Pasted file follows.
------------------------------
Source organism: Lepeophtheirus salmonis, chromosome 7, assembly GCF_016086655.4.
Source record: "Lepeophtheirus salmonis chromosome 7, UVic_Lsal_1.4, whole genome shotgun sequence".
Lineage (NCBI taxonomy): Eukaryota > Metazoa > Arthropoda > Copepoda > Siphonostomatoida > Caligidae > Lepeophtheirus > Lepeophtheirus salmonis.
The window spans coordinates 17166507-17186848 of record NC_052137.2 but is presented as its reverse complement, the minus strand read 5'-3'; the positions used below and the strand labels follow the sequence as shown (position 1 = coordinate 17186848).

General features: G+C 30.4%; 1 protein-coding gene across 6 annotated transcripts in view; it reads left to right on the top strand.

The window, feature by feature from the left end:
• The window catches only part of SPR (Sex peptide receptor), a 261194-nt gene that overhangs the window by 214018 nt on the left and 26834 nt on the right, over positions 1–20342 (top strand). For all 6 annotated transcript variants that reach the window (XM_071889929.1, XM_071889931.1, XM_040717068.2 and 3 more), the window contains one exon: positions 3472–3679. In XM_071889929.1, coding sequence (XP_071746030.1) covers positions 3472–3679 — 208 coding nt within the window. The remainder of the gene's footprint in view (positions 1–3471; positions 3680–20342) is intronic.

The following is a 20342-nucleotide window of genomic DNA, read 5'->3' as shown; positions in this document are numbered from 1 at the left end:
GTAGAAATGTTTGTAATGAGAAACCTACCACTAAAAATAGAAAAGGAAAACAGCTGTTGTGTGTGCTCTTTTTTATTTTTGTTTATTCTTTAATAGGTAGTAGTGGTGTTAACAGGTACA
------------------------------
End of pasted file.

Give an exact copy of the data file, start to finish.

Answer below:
Source organism: Lepeophtheirus salmonis, chromosome 7, assembly GCF_016086655.4.
Source record: "Lepeophtheirus salmonis chromosome 7, UVic_Lsal_1.4, whole genome shotgun sequence".
Lineage (NCBI taxonomy): Eukaryota > Metazoa > Arthropoda > Copepoda > Siphonostomatoida > Caligidae > Lepeophtheirus > Lepeophtheirus salmonis.
The window spans coordinates 17166507-17186848 of record NC_052137.2 but is presented as its reverse complement, the minus strand read 5'-3'; the positions used below and the strand labels follow the sequence as shown (position 1 = coordinate 17186848).

General features: G+C 30.4%; 1 protein-coding gene across 6 annotated transcripts in view; it reads left to right on the top strand.

The window, feature by feature from the left end:
• The window catches only part of SPR (Sex peptide receptor), a 261194-nt gene that overhangs the window by 214018 nt on the left and 26834 nt on the right, over positions 1–20342 (top strand). For all 6 annotated transcript variants that reach the window (XM_071889929.1, XM_071889931.1, XM_040717068.2 and 3 more), the window contains one exon: positions 3472–3679. In XM_071889929.1, coding sequence (XP_071746030.1) covers positions 3472–3679 — 208 coding nt within the window. The remainder of the gene's footprint in view (positions 1–3471; positions 3680–20342) is intronic.

The following is a 20342-nucleotide window of genomic DNA, read 5'->3' as shown; positions in this document are numbered from 1 at the left end:
GTAGAAATGTTTGTAATGAGAAACCTACCACTAAAAATAGAAAAGGAAAACAGCTGTTGTGTGTGCTCTTTTTTATTTTTGTTTATTCTTTAATAGGTAGTAGTGGTGTTAACAGGTACA